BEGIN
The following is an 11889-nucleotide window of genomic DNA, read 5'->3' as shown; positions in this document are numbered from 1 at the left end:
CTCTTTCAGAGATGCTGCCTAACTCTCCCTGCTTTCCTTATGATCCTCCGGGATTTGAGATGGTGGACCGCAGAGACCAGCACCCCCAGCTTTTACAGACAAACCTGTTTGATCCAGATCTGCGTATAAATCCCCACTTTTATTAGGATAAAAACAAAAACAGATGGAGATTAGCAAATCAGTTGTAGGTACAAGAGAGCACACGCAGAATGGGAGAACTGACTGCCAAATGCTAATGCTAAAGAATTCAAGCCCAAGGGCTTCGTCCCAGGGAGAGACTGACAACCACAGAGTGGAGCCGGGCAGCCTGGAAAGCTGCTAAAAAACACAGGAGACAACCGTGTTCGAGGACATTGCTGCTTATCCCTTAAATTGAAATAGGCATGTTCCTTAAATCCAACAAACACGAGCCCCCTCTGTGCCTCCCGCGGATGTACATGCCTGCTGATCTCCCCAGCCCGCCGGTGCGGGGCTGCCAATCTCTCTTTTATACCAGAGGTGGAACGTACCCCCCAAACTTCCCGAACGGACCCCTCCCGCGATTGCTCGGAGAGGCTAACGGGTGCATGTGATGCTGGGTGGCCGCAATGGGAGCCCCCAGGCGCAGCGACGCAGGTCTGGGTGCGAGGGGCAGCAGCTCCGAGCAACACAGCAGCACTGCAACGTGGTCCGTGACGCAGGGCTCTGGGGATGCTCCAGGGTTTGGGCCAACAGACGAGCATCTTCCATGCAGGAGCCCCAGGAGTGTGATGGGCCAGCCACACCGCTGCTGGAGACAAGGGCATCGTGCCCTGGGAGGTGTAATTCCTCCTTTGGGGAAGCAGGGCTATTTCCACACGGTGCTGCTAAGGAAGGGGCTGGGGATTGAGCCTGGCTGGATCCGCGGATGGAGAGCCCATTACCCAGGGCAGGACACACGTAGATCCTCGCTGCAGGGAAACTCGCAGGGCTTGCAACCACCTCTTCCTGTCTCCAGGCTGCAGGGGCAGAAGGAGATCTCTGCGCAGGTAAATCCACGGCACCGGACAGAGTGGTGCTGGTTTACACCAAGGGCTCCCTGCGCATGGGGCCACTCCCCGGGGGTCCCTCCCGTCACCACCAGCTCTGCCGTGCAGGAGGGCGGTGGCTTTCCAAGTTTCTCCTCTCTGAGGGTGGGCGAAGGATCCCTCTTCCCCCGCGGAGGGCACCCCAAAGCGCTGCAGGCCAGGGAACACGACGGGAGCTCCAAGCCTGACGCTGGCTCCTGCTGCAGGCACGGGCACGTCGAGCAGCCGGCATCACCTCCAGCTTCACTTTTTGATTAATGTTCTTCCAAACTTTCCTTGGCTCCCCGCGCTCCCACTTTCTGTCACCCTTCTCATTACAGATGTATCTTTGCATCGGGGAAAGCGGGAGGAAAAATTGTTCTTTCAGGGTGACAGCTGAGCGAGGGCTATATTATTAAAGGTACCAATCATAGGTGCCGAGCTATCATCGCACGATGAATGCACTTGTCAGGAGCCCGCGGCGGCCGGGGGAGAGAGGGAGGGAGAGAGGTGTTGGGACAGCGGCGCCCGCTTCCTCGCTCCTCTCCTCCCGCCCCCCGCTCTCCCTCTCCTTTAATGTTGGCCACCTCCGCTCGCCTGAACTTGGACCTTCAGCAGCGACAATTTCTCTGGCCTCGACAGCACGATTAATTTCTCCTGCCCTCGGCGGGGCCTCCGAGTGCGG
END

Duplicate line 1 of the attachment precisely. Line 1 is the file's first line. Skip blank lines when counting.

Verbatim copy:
The following is an 11889-nucleotide window of genomic DNA, read 5'->3' as shown; positions in this document are numbered from 1 at the left end: